Undying Review

Master horror writer Clive Barker has lent his hand to the creation of a computer game and the result is one of the scariest games to come along in quite a while.

In Undying, you play Patrick Galloway, a turn of the 20th century adventurer and expert in the occult.  Your old friend Jeremiah Covenant has invited you to his mansion to help him with a situation most foul.  Years ago his family unwittingly released an evil force and he now fears that it has returned to consume his family.  Jeremiah's two brothers and two sisters have succumbed to the curse, and you must help him in his hour of need before all is lost.  As the game opens, you have arrived at Jeremiah's sprawling mansion with nothing more than a cryptic letter from Jeremiah, your trusty revolver, and a sense of foreboding evil.

You'll soon find that the mansion has been overrun by demons, ghosts, and other creatures of darkness.  Lucky for you, Patrick's experience with the occult has armed with the ability to cast and learn spells.  Between his weapon and spells, Patrick can fight the demonic hordes with a two-fisted attack of lead and magic.

Patrick is also attuned to the spirit world.  As you explore Jeremiah's mansion, he'll sense areas that are spiritually active.  If you cast his Scrye spell at these places, you'll get a glimpse into the past or see a spiritual vision hidden from mortal eyes.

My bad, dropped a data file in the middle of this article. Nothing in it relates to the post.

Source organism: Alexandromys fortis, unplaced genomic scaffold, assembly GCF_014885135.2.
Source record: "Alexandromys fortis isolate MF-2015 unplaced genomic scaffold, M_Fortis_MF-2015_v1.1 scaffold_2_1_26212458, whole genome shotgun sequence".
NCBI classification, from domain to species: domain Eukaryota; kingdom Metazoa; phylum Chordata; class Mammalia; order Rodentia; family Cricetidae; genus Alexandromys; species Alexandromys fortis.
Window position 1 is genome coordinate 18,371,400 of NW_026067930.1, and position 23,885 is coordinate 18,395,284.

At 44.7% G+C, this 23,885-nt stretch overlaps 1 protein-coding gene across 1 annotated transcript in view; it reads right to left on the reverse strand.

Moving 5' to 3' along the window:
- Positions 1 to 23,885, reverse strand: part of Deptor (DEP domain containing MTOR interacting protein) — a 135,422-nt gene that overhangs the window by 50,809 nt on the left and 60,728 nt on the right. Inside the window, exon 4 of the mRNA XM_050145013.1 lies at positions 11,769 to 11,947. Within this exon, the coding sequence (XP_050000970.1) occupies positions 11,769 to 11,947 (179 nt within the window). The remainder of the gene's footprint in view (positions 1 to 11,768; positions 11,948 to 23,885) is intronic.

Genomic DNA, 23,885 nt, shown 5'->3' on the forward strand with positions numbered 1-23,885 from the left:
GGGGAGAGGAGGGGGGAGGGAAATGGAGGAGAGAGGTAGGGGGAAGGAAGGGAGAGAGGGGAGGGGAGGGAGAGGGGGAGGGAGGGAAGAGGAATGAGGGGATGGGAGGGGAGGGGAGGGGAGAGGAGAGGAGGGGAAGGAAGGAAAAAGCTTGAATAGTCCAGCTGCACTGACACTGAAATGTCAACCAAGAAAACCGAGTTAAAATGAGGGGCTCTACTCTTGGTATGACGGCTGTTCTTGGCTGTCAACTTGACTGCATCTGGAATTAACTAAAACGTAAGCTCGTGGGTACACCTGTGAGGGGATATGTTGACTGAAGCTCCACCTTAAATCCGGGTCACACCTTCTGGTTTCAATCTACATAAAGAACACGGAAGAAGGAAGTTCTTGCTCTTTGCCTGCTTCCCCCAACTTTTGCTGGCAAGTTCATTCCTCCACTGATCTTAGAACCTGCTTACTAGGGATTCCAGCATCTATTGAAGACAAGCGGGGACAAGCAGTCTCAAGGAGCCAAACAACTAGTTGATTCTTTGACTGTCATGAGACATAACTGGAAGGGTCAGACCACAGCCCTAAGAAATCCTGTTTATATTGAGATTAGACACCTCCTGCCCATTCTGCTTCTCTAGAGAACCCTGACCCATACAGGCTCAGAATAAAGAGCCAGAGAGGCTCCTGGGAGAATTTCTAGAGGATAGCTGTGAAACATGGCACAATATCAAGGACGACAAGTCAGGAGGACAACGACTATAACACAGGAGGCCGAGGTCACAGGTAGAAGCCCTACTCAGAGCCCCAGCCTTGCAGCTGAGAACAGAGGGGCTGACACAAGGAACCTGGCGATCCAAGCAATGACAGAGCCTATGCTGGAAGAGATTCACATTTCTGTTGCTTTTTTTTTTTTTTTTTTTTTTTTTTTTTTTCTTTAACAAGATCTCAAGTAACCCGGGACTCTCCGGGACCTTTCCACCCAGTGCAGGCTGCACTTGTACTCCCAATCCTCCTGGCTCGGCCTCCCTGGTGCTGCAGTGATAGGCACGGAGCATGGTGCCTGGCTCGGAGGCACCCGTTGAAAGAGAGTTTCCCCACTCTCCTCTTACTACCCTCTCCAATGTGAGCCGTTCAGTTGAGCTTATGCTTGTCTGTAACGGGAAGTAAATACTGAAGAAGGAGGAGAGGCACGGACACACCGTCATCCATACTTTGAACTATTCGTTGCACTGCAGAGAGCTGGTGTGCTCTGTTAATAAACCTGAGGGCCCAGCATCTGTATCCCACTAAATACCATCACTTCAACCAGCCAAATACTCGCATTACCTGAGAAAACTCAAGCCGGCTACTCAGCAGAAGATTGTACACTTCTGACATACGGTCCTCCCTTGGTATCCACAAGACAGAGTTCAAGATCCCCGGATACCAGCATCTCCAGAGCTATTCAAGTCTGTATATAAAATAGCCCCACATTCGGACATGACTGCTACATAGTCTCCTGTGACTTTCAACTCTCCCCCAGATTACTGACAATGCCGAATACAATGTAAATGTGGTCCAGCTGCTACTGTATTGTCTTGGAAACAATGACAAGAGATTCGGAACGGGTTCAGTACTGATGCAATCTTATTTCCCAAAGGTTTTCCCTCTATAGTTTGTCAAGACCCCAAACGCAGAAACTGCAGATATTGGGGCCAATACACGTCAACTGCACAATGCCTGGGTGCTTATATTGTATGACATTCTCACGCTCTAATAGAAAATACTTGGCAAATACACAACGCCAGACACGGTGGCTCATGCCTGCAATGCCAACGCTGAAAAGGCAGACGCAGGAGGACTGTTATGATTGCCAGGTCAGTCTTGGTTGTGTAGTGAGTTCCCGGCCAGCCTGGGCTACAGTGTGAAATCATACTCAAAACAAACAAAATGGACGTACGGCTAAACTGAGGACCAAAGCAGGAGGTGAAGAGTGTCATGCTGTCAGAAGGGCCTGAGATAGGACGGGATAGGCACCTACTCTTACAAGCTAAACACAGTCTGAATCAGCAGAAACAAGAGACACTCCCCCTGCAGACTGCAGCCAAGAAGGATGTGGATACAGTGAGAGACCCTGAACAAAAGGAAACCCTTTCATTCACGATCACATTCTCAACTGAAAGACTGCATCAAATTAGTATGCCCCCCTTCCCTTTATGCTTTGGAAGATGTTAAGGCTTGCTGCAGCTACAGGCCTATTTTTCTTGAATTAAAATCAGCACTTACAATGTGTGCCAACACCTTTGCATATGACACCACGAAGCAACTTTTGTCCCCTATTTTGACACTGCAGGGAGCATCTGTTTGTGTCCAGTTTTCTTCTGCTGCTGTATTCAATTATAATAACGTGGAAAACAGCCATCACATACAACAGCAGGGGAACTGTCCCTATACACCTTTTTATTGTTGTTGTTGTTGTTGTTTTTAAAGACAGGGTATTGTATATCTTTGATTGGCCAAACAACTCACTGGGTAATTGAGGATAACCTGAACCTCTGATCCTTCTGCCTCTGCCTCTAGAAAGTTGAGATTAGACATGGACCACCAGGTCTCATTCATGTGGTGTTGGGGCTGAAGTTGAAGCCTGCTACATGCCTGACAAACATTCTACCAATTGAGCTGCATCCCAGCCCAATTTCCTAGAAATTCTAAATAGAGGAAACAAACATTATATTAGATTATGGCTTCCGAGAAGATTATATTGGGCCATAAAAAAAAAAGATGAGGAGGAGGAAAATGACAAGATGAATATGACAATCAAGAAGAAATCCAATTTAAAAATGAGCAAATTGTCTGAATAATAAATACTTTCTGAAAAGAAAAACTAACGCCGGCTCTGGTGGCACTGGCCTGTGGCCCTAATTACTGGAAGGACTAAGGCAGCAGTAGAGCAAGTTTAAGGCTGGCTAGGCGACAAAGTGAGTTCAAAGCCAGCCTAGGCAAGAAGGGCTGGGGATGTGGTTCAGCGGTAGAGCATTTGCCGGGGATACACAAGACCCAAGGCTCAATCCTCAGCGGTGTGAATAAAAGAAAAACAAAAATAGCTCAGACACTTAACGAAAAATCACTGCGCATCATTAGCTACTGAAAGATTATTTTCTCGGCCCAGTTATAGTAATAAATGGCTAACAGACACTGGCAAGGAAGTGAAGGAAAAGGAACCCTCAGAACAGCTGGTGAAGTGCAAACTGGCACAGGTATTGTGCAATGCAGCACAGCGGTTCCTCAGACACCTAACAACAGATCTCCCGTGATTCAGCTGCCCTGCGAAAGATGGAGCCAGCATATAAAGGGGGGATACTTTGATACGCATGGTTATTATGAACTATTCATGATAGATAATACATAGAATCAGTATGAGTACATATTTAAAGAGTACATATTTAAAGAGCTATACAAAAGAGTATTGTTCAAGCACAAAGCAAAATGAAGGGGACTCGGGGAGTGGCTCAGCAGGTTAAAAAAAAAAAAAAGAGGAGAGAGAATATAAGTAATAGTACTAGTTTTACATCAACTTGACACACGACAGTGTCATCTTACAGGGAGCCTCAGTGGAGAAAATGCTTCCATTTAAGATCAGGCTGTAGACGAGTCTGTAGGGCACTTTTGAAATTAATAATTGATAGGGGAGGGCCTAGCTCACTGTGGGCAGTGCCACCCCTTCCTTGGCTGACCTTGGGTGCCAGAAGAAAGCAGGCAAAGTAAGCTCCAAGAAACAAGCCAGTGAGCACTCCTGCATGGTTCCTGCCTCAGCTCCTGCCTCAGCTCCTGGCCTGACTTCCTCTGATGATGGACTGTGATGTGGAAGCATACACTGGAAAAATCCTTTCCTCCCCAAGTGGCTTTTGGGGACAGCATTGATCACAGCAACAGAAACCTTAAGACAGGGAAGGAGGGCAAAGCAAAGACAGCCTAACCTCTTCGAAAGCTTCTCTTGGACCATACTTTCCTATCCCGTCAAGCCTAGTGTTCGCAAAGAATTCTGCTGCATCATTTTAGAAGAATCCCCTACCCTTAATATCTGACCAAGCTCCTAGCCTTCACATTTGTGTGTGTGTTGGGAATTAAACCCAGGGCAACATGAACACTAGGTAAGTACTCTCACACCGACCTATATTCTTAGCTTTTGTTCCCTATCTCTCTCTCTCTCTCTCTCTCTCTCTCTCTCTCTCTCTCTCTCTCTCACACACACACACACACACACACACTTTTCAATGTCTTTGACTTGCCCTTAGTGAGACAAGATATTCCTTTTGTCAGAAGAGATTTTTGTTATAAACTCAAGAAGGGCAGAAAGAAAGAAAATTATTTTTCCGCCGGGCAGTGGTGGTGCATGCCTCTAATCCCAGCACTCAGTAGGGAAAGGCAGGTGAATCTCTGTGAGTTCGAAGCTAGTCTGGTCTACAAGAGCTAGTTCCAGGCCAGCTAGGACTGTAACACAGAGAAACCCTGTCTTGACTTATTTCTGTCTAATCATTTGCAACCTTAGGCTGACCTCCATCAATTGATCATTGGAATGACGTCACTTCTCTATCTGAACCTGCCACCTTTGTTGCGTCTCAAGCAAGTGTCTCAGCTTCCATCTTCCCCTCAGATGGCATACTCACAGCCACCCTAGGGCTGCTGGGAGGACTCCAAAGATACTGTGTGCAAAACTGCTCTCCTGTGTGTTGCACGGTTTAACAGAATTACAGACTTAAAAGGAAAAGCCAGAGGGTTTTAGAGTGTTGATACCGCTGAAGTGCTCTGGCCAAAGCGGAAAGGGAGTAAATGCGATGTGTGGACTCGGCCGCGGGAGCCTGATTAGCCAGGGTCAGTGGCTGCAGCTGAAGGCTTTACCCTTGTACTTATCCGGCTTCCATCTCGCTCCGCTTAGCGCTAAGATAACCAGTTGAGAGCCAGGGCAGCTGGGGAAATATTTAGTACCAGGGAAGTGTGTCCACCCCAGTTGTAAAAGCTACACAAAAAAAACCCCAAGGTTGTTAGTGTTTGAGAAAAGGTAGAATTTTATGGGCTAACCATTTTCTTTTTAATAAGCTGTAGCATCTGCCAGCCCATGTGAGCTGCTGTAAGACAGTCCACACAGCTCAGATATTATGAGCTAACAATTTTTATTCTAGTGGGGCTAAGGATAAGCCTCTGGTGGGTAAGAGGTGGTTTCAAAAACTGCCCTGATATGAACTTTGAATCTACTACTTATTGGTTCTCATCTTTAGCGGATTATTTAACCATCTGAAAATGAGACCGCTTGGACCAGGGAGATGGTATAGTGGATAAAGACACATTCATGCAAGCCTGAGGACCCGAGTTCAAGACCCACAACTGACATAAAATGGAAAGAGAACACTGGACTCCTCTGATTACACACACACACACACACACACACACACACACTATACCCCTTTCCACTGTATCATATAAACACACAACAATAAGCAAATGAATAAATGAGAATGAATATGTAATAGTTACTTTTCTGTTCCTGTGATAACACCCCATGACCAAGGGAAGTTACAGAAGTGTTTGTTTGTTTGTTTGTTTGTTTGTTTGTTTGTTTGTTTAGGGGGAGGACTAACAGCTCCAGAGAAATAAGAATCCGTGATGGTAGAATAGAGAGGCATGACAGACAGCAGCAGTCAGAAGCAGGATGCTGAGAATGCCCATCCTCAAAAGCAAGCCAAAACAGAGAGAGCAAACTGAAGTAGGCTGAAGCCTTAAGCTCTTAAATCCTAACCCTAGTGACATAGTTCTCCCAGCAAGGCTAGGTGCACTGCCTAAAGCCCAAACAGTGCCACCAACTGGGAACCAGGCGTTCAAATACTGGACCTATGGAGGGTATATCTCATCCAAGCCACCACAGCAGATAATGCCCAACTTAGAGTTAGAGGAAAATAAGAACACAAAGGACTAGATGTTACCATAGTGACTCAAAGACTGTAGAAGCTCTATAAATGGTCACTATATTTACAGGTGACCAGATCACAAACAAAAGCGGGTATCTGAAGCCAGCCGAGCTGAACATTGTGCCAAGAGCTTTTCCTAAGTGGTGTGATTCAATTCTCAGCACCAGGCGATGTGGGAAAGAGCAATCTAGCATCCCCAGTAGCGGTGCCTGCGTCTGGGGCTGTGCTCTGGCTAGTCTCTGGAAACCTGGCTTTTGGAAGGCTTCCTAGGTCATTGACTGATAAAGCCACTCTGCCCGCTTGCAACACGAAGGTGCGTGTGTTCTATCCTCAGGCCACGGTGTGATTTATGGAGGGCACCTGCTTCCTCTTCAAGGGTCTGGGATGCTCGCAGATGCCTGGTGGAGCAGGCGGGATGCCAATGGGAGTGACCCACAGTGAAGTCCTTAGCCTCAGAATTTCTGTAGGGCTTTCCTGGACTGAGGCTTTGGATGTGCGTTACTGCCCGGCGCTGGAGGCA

Undying does an incredible job of creating a dark and foreboding atmosphere.  The sound is eerie to the point of being downright creepy and the mansion and its surrounding grounds exude evil.  Every step down a long hallway or over a threshold into a new room will raise your pulse in anticipation of what lies just ahead.  Undying is not overrun with monsters, which keeps the tension high.  It is far scarier to have something drop off of the ceiling behind you in a long hallway than to face wave after wave of foes.  Undying knows how to scare you - just try playing it alone at night with all the lights off.